PORTLAND, Ore. STMicroelectronics today (June 8) became the second company to field a pitch-and-yaw microelectromechanical system (MEMS)-based gyroscope, following a similar announcement in late April by InvenSense.
Geneva-based ST is betting that MEMS gyros will find a mass market in sophisticated user interfaces that enable the recognition of complex human gestures using angular momentum sensors for pitch, roll and yaw. Smart phones, gaming controllers and gesture-recognizing remote controls using MEMS gyroscopes are due in stores by Christmas 2009, according to the company.
MEMS acccelerometers have already been designed into such consumer items as the iPhone, a PS3 controller model and Wii "nunchucks," where they respectively measure tilt for switching the display from portrait to landscape mode, enhance virtual steering and allow free-style motion sensing. MEMS gyroscopes will add angular momentum (pitch, roll and yaw) to enable the recognition of more-complex human gestures.
"Gyroscopes are being designed into a wide variety of consumer electronics devices for [such functions as] image stabilization in cameras, gesture recognition in remote controls and games, and enhancing navigation systems," said Benedetto Vigna, general manager of ST's MEMS and Sensors unit. "In the past year, since announcing our first gyro, we have built a family of one- and two-axis MEMS gyroscopes that covers this range of applications."
Whereas accelerometers measure linear motion against the pull of gravity, gyroscopses measure angular momentum in a motion that is independent of gravity. Controlling an onscreen cursor with a gyroscope makes the cursor more responsive to user gestures. Gyroscopes can complement accelerometers in man-machine interfaces, remote-pointing applications, navigation and location apps (for example, enabling dead reckoning while indoors) and camera applications (to mitigate camera shake).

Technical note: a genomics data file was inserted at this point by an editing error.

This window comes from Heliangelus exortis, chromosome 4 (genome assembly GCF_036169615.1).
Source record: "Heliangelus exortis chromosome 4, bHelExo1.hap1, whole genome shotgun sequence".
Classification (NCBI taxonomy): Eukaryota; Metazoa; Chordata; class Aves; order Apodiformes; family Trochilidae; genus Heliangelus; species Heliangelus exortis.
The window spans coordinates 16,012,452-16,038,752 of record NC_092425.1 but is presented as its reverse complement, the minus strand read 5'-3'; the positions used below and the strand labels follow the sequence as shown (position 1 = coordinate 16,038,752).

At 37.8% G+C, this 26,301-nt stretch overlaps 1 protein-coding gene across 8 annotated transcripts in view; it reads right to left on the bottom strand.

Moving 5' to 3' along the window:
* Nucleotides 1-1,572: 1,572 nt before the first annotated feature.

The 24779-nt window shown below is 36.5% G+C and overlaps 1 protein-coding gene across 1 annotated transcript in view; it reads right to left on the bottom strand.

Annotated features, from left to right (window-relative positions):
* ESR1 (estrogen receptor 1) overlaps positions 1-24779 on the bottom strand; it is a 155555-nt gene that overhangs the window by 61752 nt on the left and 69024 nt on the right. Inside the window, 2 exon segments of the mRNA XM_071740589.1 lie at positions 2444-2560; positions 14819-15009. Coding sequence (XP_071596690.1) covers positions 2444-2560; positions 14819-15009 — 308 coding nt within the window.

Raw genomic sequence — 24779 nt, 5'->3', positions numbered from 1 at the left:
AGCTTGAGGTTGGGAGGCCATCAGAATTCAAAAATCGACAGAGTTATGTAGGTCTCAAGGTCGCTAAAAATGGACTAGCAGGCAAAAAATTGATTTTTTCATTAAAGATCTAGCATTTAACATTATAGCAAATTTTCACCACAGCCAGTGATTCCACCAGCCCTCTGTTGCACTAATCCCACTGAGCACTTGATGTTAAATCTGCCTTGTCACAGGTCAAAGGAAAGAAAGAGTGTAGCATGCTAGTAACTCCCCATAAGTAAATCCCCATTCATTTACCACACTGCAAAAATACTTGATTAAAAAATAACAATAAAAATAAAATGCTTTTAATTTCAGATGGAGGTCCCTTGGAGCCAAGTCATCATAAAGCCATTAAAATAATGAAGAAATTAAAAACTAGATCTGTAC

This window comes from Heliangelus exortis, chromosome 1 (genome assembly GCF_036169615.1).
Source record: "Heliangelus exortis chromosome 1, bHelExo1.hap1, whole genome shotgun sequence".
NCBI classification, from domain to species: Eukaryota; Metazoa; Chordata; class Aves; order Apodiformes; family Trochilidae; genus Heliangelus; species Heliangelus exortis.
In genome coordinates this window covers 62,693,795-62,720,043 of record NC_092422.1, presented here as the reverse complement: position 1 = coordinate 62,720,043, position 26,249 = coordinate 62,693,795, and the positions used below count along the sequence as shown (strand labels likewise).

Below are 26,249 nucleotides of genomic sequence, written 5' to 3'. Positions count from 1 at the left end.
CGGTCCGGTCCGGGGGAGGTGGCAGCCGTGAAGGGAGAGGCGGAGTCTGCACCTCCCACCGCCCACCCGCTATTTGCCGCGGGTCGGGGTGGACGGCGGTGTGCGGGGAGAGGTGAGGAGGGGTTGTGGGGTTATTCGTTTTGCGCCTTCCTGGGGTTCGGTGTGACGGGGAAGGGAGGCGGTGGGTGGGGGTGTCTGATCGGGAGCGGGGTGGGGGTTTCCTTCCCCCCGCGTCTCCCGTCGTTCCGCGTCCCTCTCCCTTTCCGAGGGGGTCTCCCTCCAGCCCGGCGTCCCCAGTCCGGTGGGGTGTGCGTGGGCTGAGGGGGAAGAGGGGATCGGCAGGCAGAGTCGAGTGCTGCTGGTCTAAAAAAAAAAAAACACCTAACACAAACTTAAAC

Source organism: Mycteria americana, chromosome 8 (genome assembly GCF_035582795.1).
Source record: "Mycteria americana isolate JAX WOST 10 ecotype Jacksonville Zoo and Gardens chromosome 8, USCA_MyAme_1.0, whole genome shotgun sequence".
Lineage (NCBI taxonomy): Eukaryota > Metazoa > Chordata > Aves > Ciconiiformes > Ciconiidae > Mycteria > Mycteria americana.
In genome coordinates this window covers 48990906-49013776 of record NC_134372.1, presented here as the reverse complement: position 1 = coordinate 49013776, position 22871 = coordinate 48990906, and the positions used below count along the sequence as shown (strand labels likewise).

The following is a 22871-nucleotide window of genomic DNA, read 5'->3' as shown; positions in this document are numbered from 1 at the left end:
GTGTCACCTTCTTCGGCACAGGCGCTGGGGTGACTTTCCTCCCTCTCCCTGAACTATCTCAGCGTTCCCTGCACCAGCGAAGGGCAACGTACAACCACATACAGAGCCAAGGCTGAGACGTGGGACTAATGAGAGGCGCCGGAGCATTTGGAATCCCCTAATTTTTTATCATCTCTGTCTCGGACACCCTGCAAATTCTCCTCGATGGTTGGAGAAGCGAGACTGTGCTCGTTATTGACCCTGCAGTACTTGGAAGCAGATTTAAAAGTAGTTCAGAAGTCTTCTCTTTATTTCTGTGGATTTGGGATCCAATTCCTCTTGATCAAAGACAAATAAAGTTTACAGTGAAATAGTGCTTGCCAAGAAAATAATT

Pitch-and-roll gyroscopes are a good fit for image stabilization in cameras, while pitch-and-yaw gyroscopes are required for baton-like gaming controllers and for the new generation of remote controls.
InvenSense's gyroscope uses a disk-shaped actuator and a single-chip solution that bonds a CMOS wafer as the cap atop the MEMS wafer. ST's gyro uses a ring-shaped MEMS element on one chip and pairs that device with an application-specific IC that's wired bonded to the MEMS die in a single package.
"We are great believers in the two-chip MEMS solution," said Vigna. "Its cheaper to produce as well as quicker and easier to alter or enhance our designs."
ST's gyros measure from 30 to 60,000 degrees per second of angular momentum. A fourfold-amplification mode enables fine adjustments.